Ever since Darwin’s famous observations of the Galapagos finches, the wonderful and vast diversity of bird beaks has provided a wealth of examples of natural selection – from the spoonbills to the woodpeckers, toucans to crossbills, many different bird lineages have shown the evolutionary ability to adapt their bill shape for specialised, diet or foraging related purposes.

However, the raptors may be the exception to this rule. In a collaboration between the Universities of Bristol, Sheffield, Madrid and York, researchers investigated the variation in beak shape between 147 different raptor species. They did this by scanning the skulls and using a method called morphometric analysis – a way of comparing 3D structures statistically.

They looked at how beak shape related to the overall size of the skull, the bird’s diet, and how it was related to other raptors. Contrary to their expectations, they found that the beaks of raptors don’t vary all that much, and that the size of the birds’ skulls has a strong bearing on the bills structure.

“[I]n birds of prey such as eagles and falcons, the shapes of the skulls change in a predictable way as species increase or decrease in size,” said lead author Dr. Jen Bright. “The shape of the beak is linked to the shape of the skull, and these birds can’t change one without changing the other.”

The analysis conducted by the researchers is complex, but their findings are summarised well by co-author, Dr. Jesus Marugán-Lobón. “Basically, if you’re a bird of prey and you’re small, you look like a tiny falcon, and if you’re a bird of prey and you’re large, your skull looks like a vulture,”

The implication is that the variation in feeding behaviours that can be seen in raptors is generally enabled by changes in overall size, rather than the bill shape.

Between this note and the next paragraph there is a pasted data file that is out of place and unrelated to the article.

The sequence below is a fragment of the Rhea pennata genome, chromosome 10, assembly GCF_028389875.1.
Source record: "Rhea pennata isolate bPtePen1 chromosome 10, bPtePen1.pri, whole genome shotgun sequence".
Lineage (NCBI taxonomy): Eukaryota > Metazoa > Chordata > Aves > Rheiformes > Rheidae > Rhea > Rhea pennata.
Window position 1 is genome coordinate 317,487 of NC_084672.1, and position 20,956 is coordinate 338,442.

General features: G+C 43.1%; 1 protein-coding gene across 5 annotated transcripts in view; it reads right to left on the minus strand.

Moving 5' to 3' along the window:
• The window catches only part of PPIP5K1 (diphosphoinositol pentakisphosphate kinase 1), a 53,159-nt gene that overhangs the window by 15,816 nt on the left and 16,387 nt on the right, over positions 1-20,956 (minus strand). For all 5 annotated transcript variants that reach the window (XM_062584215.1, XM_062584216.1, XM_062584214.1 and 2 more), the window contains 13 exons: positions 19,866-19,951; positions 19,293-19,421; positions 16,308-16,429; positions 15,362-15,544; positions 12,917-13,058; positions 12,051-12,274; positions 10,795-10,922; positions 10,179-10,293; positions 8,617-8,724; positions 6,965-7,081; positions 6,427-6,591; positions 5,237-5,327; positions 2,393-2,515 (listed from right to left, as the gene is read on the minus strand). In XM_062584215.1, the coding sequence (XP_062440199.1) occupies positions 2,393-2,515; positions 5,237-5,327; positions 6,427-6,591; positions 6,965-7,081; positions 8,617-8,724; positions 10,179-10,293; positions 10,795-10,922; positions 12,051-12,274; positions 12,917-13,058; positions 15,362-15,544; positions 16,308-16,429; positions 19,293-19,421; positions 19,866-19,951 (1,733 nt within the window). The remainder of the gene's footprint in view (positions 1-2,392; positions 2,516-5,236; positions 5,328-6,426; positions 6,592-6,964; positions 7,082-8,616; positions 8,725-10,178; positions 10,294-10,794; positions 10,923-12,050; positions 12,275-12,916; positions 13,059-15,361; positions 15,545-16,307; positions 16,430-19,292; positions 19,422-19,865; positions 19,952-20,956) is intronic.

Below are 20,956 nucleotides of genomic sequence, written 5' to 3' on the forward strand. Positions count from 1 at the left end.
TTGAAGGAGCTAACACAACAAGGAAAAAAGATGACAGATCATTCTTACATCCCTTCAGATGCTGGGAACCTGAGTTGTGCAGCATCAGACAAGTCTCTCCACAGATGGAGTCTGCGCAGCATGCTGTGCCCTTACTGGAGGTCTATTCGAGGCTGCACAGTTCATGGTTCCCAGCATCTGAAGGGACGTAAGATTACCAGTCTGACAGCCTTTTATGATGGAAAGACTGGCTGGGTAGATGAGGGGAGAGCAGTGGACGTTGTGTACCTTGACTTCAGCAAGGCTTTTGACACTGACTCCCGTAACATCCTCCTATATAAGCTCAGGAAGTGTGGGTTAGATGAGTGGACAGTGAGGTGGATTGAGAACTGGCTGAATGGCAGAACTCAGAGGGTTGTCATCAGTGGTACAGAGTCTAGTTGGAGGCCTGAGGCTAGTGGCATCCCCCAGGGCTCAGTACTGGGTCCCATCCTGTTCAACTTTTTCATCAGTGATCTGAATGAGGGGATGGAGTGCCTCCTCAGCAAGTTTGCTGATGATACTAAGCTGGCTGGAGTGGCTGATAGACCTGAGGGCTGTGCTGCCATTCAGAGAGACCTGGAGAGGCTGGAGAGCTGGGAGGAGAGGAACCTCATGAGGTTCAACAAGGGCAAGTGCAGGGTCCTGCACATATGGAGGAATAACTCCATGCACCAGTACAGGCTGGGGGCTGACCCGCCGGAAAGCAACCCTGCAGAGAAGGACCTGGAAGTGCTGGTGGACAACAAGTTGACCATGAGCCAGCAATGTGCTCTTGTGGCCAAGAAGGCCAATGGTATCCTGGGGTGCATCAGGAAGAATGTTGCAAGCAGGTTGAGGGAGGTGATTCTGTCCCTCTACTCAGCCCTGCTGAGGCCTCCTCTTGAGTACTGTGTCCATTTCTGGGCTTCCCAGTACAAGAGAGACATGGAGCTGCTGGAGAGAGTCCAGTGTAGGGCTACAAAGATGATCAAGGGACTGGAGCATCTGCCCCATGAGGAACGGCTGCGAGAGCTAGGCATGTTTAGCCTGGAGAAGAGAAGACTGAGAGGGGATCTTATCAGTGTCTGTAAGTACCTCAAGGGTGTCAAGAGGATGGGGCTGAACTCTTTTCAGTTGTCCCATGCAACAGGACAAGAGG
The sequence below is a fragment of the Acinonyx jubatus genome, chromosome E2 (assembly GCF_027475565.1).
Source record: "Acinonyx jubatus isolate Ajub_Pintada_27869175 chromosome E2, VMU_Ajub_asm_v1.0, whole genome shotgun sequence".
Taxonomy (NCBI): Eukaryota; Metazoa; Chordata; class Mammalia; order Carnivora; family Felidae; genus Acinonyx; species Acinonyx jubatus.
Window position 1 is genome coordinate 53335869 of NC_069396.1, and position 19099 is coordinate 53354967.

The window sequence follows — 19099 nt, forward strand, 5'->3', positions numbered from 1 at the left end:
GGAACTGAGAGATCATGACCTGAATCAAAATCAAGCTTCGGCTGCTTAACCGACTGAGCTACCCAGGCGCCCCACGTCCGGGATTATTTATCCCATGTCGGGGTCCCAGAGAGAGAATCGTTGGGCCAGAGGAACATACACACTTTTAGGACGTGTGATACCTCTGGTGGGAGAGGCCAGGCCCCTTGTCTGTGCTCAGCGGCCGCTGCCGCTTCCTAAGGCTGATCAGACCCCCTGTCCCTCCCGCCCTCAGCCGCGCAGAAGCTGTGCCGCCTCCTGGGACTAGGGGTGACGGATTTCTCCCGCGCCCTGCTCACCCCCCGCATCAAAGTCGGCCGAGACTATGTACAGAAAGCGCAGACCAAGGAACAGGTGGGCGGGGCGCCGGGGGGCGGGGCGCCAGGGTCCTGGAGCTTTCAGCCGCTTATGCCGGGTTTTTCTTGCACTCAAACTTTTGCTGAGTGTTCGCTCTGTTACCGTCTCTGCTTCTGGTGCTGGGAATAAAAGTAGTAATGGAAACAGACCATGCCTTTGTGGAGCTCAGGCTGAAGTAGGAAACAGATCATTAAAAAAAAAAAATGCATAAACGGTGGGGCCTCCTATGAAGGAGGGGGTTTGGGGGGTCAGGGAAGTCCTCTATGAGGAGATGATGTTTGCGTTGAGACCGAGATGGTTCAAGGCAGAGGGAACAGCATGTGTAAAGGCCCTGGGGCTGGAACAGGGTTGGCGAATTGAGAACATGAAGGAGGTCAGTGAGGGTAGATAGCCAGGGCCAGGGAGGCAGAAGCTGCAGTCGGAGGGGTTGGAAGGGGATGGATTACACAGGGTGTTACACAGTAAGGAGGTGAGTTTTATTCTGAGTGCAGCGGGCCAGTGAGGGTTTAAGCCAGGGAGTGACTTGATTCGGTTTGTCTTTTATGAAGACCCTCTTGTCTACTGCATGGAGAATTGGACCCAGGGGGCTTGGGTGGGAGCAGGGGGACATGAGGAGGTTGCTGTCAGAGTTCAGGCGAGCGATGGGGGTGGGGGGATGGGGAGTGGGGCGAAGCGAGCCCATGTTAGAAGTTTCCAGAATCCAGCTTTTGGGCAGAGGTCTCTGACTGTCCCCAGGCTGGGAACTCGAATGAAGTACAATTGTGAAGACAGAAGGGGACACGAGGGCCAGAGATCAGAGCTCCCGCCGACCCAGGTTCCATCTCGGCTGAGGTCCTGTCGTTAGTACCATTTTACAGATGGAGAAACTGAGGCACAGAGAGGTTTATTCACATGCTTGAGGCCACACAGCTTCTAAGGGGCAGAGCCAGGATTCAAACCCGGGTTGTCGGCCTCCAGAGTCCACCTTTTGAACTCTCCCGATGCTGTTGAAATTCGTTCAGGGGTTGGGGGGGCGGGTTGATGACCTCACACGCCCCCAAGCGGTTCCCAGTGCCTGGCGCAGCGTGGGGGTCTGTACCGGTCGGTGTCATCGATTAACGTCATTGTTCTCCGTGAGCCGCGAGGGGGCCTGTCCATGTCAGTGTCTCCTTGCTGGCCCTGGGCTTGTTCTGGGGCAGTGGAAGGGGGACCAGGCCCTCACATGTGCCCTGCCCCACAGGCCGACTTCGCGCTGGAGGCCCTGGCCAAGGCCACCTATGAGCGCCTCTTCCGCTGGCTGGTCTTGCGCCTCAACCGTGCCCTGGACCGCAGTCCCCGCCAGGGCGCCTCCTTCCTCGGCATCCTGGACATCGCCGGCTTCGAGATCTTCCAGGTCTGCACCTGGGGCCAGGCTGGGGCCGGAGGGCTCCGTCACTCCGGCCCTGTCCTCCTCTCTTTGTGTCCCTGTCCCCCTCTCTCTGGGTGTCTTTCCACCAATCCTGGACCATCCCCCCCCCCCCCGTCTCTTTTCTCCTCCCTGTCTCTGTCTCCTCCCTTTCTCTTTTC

It is known that the development of a bird’s beak is driven by a few genes active in the ‘snout’ of the embryo, and that changes to the timing at which each gene is active can produce astounding variation in beak shapes.

The researchers suspect that being able to decouple the development of the beak and the rest of the skull is what has allowed other groups of birds to evolve such variation. Given that raptors are thought to have emerged early in the evolution of modern birds, and evolved from separate ancestors, it is possible that the strong constraint on beak shape is the ancestral state for birds.

“We think that being able to break this constraint – letting the beak evolve independently from the braincase, may have been a key factor in enabling the rapid and explosive evolution of the thousands of species of songbirds such as Darwin’s finches and Hawaiian honeycreepers,” said Dr. Bright.

A limited diversity and adaptability in beak shape could prevent groups of birds from exploiting new and separate dietary niches, an important factor in the evolution of new species. So could this constraint be linked to lower species diversity in some bird groups? The researchers are currently investigating other groups of birds to better answer this question, and in doing so, may help us better understand the diversity of birds we see today.


Bright, Jen A. (2016). The shapes of bird beaks are highly controlled by nondietary factors. doi: 10.1073/pnas.1602683113


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